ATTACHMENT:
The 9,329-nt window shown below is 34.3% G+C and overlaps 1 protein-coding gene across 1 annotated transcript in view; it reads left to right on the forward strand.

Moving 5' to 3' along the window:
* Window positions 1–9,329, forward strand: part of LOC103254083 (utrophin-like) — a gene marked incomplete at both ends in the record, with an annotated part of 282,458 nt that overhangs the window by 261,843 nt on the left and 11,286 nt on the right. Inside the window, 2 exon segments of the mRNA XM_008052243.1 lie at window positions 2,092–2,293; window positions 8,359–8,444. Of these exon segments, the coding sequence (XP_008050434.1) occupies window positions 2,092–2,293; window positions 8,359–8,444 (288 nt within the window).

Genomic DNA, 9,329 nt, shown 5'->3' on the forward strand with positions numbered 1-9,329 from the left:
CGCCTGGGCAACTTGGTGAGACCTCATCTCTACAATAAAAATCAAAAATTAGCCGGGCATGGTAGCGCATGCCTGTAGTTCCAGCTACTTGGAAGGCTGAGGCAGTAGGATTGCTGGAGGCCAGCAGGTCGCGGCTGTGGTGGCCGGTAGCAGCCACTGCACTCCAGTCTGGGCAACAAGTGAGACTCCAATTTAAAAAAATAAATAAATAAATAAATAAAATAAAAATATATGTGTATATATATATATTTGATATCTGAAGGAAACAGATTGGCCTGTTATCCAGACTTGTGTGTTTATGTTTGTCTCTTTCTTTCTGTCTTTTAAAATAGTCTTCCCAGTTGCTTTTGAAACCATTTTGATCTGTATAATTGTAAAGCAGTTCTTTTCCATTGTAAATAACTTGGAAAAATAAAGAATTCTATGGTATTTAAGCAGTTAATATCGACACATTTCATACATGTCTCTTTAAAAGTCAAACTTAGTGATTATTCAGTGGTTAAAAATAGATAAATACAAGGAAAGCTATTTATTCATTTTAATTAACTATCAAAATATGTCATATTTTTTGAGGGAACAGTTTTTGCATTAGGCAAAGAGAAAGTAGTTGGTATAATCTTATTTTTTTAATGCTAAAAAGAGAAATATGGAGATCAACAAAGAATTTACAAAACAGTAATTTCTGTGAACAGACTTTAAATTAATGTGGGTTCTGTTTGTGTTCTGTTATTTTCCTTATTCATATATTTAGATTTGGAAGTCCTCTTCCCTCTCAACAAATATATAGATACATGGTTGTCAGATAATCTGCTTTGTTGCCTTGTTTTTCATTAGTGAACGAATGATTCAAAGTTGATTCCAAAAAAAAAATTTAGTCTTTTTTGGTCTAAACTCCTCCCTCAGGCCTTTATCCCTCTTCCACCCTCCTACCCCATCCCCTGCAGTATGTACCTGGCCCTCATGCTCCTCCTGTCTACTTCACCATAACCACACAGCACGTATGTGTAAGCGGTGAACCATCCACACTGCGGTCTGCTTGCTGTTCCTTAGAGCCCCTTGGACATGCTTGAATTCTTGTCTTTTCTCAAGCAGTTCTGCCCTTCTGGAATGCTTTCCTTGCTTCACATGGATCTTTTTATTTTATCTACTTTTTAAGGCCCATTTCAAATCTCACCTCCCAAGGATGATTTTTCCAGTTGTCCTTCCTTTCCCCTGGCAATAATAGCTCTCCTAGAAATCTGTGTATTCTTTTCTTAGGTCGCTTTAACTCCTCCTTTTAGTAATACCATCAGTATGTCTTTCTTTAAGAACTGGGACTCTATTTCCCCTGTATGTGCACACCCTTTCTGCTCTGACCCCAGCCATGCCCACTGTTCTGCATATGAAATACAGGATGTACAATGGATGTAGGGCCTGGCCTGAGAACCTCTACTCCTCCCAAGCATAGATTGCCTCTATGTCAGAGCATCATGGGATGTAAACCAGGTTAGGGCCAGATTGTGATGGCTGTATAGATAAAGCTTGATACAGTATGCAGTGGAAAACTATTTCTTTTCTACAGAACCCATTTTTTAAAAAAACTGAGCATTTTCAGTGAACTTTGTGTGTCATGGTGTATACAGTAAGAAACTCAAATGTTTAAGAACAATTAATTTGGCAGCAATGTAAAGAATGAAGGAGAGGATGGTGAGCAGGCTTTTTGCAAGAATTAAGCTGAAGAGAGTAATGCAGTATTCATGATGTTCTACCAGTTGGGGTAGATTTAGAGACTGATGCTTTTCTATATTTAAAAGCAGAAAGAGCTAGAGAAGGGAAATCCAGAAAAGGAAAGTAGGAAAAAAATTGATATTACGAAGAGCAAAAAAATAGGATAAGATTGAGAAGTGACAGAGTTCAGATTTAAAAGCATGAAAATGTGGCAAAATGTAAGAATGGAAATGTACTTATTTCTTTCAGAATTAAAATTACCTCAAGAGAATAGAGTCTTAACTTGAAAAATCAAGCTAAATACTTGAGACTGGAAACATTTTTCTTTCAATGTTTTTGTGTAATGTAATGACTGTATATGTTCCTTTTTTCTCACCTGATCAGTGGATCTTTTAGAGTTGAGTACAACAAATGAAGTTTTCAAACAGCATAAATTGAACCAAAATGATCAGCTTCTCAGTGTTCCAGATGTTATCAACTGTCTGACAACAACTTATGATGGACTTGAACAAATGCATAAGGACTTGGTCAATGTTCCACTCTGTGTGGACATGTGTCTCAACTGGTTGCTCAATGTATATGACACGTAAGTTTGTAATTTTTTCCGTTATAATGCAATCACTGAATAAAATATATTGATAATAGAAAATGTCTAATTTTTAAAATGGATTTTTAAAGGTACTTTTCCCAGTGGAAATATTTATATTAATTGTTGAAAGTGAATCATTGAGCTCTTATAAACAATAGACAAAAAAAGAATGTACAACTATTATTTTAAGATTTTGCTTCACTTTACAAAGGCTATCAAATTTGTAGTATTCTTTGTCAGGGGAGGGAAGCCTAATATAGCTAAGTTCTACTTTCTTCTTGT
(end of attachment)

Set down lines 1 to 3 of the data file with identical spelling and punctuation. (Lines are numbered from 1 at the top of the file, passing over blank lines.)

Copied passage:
The 9,329-nt window shown below is 34.3% G+C and overlaps 1 protein-coding gene across 1 annotated transcript in view; it reads left to right on the forward strand.

Moving 5' to 3' along the window:
* Window positions 1–9,329, forward strand: part of LOC103254083 (utrophin-like) — a gene marked incomplete at both ends in the record, with an annotated part of 282,458 nt that overhangs the window by 261,843 nt on the left and 11,286 nt on the right. Inside the window, 2 exon segments of the mRNA XM_008052243.1 lie at window positions 2,092–2,293; window positions 8,359–8,444. Of these exon segments, the coding sequence (XP_008050434.1) occupies window positions 2,092–2,293; window positions 8,359–8,444 (288 nt within the window).